Weekly News Round Up, 9 September 2016: The Meanings of Words

This week's literary highlights from across the world

A very merry greeting to you, Asymptote readers. Today is Leo Tolstoy’s 188th birthday, so we’ll kick this Weekly News Round Up with the Read Russia translation prize shortlist. If you happen to be in Moscow on September 10th, why not go see the award ceremony?

Russia’s rich literary history is well-known, but did you know that the most translated short story in African history is from Kenya? It’s a fable about how humans learned to walk upright and it was written by Ngũgĩ wa Thiong’o.

Going to better-known literary histories, statisticians predict Japanese writer Haruki Murikami is most likely to win the Nobel Prize in Literature this year. They predict it’s more likely than Philip Roth, Ngugi Wa Thiong’o, and Joyce Carol Oats.  It’s great to see so many faces in world literature on the list.

In Western English news, the word “literally” has literally gone through quite a bit. As of late, NPR released a segment with linguist John McWhorter of Columbia University and how our language has evolved over time, chronicling the history of the aforementioned word. Literally fascinating!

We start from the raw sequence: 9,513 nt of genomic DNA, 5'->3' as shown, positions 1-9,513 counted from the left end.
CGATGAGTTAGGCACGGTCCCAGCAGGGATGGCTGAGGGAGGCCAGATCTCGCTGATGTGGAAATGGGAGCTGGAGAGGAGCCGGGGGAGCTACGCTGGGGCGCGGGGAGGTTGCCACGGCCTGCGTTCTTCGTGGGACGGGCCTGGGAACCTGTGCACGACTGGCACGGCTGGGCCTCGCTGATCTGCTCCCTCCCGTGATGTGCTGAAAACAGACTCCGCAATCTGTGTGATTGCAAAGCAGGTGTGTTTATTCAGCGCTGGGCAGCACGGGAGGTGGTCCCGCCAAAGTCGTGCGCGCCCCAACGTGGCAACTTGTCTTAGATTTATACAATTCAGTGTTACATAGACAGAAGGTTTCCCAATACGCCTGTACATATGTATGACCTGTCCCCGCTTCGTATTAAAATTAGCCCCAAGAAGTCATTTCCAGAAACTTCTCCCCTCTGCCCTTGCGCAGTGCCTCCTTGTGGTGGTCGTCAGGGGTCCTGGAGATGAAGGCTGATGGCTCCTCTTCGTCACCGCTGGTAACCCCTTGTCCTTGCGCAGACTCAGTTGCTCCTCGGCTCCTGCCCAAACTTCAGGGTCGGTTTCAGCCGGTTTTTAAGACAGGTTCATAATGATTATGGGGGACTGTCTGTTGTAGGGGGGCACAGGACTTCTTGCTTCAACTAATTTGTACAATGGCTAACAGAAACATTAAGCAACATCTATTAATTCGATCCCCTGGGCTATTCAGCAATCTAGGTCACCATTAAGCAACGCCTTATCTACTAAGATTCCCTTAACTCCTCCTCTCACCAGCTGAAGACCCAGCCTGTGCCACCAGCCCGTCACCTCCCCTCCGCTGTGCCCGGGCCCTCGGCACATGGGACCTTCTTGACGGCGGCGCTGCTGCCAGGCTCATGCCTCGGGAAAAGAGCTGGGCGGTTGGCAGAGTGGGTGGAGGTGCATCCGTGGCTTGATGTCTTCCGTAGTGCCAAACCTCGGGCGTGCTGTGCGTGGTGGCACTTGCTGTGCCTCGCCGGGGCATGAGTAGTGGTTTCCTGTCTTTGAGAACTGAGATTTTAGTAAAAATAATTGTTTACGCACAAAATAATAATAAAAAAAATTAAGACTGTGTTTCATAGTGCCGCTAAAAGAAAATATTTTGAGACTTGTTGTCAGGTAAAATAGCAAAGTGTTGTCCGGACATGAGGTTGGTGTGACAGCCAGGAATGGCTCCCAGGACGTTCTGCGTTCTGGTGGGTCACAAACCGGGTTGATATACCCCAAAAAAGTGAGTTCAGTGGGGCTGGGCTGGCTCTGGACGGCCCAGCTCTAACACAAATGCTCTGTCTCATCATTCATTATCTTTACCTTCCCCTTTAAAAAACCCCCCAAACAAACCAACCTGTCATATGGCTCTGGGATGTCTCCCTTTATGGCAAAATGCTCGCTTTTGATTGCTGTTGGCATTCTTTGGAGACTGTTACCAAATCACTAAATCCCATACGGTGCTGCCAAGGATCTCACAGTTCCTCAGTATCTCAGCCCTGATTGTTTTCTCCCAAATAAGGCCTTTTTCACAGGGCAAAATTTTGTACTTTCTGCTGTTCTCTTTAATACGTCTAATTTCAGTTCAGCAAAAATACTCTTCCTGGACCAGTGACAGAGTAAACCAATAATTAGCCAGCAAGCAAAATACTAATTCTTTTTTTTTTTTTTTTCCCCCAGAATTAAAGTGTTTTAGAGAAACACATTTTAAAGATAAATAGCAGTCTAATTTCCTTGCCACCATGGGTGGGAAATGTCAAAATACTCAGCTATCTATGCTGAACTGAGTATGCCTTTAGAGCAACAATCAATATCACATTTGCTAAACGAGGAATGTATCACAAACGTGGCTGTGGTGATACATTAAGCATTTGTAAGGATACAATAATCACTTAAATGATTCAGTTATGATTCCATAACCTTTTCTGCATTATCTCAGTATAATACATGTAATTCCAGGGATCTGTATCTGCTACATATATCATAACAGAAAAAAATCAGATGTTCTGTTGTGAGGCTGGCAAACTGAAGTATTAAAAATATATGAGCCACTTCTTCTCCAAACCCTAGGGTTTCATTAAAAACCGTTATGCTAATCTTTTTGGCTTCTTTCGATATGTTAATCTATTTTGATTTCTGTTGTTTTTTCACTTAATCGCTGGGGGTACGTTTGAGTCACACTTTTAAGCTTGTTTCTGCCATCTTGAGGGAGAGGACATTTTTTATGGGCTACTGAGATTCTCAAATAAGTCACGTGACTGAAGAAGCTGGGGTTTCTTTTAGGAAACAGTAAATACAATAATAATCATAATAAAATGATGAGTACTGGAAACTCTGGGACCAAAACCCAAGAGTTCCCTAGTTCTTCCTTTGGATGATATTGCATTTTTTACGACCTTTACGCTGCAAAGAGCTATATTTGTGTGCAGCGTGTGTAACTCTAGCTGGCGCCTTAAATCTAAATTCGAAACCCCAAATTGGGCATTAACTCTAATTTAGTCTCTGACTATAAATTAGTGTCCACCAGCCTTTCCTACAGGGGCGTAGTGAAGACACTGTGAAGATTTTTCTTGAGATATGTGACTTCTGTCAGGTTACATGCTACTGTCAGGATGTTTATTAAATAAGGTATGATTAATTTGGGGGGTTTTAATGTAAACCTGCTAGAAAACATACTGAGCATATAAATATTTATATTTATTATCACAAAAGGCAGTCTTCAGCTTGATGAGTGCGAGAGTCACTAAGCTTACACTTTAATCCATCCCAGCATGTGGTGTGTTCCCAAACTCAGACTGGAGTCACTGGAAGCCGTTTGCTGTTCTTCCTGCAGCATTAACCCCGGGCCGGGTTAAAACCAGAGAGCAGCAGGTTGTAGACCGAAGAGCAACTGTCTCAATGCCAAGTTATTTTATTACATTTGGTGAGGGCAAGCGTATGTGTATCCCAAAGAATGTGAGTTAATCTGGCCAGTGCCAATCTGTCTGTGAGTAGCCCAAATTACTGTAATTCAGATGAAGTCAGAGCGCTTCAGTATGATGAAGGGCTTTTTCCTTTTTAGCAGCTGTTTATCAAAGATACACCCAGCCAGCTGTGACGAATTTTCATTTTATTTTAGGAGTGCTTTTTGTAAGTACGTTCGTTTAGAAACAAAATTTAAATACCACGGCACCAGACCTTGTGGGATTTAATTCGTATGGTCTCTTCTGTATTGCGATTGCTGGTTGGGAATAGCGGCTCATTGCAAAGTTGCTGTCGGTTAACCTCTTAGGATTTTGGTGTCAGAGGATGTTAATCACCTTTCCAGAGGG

And while we’re on the subject of words losing their meanings, take a look at this fascinating essay by Mario Vargas-Llosa. He goes through literary history and shows, perhaps, where we went wrong. LitHub has this scoop on the death of meaning, whatever that means!

And if you’re still convinced that words don’t change, take a look at the Oxford English Dictionary and its etymologies. Many cited their original source coming from Shakespeare. It sounds perfectly normal (to the literary world) until further research discovered that many of these citations were incorrect!

But don’t lose all of your literary faith! A fabulous interview was conducted by our friends at Electric Literature this week with Mauro Javier Cardenas. His debut novel The Revolutionaries Try Again is out now from Coffee House Press. He discusses this and how, how on Earth can death squads and brunch coexist?

And if that doesn’t cheer you up, the first Kurdish novel translated into English is slated for publication. Periscope, the UK-based independent publisher, is releasing it soon. The novel, I Stared at the Night Sky by Bakhtyar Ali is available for pre-order on Amazon now.

That’s all for this week, dear readers. Enjoy a weekend filled with reading into the meanings of life, the meanings of literature, and the meanings of words!